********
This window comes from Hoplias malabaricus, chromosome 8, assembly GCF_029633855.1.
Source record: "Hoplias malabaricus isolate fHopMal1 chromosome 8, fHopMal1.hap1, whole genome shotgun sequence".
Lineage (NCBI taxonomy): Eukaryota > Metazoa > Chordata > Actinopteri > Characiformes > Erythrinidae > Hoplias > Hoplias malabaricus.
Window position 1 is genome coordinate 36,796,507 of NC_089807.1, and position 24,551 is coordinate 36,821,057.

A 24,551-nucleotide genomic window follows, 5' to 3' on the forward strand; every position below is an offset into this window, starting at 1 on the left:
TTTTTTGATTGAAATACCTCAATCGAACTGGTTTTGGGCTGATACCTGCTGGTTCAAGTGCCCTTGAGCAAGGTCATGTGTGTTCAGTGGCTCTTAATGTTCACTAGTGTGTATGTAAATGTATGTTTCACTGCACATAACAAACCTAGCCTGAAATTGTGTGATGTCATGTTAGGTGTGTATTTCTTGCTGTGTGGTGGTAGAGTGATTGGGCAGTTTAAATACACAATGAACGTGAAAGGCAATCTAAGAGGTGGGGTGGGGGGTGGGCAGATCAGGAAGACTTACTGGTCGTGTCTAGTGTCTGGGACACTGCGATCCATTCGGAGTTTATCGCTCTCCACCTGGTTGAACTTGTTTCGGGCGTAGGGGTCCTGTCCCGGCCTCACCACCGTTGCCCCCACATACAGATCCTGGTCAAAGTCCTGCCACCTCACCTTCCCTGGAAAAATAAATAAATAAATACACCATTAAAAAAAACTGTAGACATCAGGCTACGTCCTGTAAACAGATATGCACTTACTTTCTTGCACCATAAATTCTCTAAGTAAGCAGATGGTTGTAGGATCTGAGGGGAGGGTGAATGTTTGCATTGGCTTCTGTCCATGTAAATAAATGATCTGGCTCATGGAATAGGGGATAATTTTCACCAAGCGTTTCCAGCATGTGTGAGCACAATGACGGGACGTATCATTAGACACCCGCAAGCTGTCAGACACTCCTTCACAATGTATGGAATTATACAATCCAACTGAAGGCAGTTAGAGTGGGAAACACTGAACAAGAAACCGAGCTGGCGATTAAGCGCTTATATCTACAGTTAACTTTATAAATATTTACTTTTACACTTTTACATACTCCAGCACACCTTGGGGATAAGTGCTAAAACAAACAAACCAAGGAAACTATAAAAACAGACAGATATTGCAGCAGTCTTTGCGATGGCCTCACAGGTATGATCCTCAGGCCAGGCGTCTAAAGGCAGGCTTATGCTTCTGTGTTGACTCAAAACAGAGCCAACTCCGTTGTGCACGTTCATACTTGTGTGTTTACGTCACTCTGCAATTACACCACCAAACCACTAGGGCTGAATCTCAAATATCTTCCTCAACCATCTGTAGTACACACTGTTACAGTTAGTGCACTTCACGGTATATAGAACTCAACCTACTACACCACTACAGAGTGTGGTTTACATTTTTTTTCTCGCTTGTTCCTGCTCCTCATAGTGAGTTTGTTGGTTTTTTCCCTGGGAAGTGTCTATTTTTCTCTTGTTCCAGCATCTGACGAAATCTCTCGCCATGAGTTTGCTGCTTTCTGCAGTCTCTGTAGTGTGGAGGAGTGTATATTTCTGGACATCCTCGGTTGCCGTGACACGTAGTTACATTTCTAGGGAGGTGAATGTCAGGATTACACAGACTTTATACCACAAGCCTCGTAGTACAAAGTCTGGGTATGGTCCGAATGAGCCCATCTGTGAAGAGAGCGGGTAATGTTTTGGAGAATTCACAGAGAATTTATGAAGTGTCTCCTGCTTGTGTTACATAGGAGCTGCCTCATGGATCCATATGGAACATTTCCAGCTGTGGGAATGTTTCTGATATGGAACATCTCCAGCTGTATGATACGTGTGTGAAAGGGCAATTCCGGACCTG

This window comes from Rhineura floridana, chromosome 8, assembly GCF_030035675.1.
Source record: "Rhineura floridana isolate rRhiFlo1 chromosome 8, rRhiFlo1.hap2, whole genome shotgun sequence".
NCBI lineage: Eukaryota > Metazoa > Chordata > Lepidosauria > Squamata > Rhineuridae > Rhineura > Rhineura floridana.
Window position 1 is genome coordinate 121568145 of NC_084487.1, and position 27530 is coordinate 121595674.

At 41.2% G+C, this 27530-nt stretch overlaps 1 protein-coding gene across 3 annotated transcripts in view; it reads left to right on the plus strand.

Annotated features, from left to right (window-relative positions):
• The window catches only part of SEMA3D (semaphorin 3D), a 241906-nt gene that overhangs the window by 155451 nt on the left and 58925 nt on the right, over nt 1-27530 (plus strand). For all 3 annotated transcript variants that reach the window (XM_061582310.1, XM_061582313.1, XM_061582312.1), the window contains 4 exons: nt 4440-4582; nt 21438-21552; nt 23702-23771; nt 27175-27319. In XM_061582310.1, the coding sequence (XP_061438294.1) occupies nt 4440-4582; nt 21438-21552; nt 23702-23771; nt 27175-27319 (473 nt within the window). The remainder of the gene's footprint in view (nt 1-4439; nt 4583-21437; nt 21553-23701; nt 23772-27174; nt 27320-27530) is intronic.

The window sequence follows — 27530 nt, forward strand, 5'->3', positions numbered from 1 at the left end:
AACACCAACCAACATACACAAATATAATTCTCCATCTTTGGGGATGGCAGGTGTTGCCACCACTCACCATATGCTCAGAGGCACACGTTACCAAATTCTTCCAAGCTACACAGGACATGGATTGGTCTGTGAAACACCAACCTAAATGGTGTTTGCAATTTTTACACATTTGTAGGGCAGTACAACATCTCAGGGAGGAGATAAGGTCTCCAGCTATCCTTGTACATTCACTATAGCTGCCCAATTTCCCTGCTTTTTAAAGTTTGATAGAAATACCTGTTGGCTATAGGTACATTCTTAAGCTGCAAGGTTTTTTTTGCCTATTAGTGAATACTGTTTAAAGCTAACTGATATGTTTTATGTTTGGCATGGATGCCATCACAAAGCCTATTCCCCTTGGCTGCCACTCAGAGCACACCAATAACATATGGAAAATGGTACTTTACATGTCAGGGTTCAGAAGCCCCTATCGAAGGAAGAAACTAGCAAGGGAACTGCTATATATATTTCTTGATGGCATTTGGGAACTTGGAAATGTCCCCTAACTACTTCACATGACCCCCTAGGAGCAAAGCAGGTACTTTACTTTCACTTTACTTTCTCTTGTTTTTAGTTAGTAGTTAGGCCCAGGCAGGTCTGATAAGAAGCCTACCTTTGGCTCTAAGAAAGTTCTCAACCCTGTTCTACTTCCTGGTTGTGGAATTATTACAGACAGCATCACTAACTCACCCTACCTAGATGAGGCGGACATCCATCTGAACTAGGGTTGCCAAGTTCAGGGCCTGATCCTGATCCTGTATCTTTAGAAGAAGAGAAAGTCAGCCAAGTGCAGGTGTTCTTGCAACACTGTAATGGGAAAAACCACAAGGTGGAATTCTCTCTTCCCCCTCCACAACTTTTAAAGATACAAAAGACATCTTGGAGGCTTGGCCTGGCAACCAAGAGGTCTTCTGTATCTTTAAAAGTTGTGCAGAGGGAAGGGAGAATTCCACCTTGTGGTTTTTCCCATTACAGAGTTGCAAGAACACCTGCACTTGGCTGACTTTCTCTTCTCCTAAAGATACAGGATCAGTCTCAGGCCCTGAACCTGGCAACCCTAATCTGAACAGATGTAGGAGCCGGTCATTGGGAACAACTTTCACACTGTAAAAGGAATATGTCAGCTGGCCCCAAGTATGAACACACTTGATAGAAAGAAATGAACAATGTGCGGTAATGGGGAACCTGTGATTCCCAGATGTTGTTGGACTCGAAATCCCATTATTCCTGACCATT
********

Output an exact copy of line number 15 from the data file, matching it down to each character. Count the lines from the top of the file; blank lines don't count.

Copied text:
AACACCAACCAACATACACAAATATAATTCTCCATCTTTGGGGATGGCAGGTGTTGCCACCACTCACCATATGCTCAGAGGCACACGTTACCAAATTCTTCCAAGCTACACAGGACATGGATTGGTCTGTGAAACACCAACCTAAATGGTGTTTGCAATTTTTACACATTTGTAGGGCAGTACAACATCTCAGGGAGGAGATAAGGTCTCCAGCTATCCTTGTACATTCACTATAGCTGCCCAATTTCCCTGCTTTTTAAAGTTTGATAGAAATACCTGTTGGCTATAGGTACATTCTTAAGCTGCAAGGTTTTTTTTGCCTATTAGTGAATACTGTTTAAAGCTAACTGATATGTTTTATGTTTGGCATGGATGCCATCACAAAGCCTATTCCCCTTGGCTGCCACTCAGAGCACACCAATAACATATGGAAAATGGTACTTTACATGTCAGGGTTCAGAAGCCCCTATCGAAGGAAGAAACTAGCAAGGGAACTGCTATATATATTTCTTGATGGCATTTGGGAACTTGGAAATGTCCCCTAACTACTTCACATGACCCCCTAGGAGCAAAGCAGGTACTTTACTTTCACTTTACTTTCTCTTGTTTTTAGTTAGTAGTTAGGCCCAGGCAGGTCTGATAAGAAGCCTACCTTTGGCTCTAAGAAAGTTCTCAACCCTGTTCTACTTCCTGGTTGTGGAATTATTACAGACAGCATCACTAACTCACCCTACCTAGATGAGGCGGACATCCATCTGAACTAGGGTTGCCAAGTTCAGGGCCTGATCCTGATCCTGTATCTTTAGAAGAAGAGAAAGTCAGCCAAGTGCAGGTGTTCTTGCAACACTGTAATGGGAAAAACCACAAGGTGGAATTCTCTCTTCCCCCTCCACAACTTTTAAAGATACAAAAGACATCTTGGAGGCTTGGCCTGGCAACCAAGAGGTCTTCTGTATCTTTAAAAGTTGTGCAGAGGGAAGGGAGAATTCCACCTTGTGGTTTTTCCCATTACAGAGTTGCAAGAACACCTGCACTTGGCTGACTTTCTCTTCTCCTAAAGATACAGGATCAGTCTCAGGCCCTGAACCTGGCAACCCTAATCTGAACAGATGTAGGAGCCGGTCATTGGGAACAACTTTCACACTGTAAAAGGAATATGTCAGCTGGCCCCAAGTATGAACACACTTGATAGAAAGAAATGAACAATGTGCGGTAATGGGGAACCTGTGATTCCCAGATGTTGTTGGACTCGAAATCCCATTATTCCTGACCATT